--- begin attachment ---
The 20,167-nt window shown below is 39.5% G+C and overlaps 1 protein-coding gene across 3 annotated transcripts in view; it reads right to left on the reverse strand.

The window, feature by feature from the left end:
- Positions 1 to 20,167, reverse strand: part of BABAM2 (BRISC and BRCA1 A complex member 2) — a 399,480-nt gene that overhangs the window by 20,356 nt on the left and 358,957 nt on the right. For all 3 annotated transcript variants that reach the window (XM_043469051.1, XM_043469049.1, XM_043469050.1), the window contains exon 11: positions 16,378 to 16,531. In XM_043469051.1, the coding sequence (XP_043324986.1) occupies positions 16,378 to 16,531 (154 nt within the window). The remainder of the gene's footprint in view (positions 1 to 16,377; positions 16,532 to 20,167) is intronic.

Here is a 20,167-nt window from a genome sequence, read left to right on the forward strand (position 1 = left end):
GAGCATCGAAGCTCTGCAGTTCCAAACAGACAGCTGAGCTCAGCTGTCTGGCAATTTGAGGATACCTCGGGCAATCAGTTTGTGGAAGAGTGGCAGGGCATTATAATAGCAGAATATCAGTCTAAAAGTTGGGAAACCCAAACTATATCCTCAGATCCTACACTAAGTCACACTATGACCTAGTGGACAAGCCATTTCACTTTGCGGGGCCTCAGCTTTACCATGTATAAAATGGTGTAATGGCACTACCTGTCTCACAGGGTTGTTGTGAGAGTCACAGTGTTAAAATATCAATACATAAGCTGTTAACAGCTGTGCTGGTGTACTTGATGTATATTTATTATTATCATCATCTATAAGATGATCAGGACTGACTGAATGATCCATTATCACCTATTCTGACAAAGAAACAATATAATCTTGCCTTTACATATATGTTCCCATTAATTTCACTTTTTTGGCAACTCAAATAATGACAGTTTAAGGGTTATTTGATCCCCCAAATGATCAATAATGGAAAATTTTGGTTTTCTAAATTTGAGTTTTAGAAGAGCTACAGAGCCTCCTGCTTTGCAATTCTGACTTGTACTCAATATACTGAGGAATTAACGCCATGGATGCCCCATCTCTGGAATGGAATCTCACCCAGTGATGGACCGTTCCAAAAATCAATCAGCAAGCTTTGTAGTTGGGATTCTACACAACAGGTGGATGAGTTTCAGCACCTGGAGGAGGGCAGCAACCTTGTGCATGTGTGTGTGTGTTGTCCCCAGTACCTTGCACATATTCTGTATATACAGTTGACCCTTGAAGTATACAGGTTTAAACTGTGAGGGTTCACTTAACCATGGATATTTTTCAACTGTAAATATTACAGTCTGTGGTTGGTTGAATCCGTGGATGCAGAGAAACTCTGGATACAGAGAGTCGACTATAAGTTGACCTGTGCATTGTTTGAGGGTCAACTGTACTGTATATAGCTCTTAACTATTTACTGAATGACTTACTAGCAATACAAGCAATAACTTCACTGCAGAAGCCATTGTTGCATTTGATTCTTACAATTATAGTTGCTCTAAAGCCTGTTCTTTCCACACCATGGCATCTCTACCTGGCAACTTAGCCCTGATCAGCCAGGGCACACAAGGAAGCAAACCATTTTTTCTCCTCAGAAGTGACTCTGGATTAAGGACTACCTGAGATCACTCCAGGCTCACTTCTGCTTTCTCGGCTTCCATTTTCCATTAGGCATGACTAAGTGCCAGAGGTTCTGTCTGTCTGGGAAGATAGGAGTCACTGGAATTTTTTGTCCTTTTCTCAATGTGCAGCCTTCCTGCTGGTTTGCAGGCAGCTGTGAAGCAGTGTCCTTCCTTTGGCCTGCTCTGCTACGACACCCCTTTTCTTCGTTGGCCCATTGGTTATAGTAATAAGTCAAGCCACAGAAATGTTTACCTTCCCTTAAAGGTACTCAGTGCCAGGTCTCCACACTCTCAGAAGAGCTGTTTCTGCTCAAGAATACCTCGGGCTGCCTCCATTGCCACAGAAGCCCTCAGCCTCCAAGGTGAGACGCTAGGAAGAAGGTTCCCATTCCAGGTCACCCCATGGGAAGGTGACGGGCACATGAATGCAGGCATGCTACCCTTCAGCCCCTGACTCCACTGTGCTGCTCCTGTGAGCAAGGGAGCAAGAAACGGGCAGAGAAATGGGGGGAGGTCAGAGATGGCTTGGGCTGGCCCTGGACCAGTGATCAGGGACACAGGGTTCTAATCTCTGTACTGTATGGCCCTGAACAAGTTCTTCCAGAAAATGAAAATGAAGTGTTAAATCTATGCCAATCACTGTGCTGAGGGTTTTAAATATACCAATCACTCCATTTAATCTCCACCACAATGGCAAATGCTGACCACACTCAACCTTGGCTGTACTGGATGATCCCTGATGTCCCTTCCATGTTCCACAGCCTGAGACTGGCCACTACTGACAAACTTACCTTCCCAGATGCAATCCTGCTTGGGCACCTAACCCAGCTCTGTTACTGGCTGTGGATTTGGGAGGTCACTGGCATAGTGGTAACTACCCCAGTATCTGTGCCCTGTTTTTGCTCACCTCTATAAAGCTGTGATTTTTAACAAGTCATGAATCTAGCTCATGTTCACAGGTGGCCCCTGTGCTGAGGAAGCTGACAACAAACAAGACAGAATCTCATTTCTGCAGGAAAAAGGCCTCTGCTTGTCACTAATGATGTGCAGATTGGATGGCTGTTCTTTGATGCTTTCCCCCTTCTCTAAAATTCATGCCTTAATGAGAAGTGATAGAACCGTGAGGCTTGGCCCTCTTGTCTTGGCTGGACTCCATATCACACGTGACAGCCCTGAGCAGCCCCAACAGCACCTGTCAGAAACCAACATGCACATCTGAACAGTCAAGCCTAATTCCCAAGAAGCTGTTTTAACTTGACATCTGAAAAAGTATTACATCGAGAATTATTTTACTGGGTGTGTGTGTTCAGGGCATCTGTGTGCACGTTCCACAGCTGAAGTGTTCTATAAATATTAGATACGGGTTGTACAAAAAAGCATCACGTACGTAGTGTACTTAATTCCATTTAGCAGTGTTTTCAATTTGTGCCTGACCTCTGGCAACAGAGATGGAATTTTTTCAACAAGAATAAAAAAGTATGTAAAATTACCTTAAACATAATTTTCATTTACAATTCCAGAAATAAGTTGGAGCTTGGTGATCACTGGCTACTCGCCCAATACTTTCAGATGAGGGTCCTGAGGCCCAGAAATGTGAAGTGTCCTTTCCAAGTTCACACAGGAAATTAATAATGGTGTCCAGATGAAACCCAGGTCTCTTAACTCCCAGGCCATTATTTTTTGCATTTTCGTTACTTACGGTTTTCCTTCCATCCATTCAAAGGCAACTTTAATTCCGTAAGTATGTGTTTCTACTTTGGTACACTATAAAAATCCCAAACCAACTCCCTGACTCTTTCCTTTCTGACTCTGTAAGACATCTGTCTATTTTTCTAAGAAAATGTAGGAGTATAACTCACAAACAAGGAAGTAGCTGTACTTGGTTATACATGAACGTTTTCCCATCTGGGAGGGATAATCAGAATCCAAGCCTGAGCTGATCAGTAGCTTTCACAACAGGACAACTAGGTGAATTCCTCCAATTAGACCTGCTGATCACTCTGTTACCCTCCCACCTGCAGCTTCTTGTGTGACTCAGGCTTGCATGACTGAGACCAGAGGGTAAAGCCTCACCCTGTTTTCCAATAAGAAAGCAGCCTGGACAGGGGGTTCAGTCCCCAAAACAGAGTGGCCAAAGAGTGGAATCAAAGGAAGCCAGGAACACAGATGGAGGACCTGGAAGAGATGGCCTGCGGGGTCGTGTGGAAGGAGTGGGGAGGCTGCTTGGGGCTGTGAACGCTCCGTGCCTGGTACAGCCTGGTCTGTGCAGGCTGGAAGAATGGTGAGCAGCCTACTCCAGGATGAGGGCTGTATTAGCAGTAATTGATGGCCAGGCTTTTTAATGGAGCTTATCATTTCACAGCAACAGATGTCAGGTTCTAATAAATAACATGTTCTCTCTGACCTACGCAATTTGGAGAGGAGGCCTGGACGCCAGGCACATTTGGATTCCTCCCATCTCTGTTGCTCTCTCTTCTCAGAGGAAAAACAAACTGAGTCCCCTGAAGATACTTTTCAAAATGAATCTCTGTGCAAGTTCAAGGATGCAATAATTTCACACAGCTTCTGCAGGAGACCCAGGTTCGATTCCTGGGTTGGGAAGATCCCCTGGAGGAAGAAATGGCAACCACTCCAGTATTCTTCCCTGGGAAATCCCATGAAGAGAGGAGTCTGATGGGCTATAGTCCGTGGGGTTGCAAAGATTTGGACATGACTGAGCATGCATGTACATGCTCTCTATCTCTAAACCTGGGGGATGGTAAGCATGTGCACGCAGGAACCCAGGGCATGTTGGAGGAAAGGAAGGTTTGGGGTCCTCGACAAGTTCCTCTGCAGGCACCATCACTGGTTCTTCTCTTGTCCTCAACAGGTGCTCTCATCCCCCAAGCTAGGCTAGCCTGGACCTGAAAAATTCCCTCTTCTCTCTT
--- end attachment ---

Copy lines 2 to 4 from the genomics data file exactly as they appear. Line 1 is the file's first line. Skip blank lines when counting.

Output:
The window, feature by feature from the left end:
- Positions 1 to 20,167, reverse strand: part of BABAM2 (BRISC and BRCA1 A complex member 2) — a 399,480-nt gene that overhangs the window by 20,356 nt on the left and 358,957 nt on the right. For all 3 annotated transcript variants that reach the window (XM_043469051.1, XM_043469049.1, XM_043469050.1), the window contains exon 11: positions 16,378 to 16,531. In XM_043469051.1, the coding sequence (XP_043324986.1) occupies positions 16,378 to 16,531 (154 nt within the window). The remainder of the gene's footprint in view (positions 1 to 16,377; positions 16,532 to 20,167) is intronic.

Here is a 20,167-nt window from a genome sequence, read left to right on the forward strand (position 1 = left end):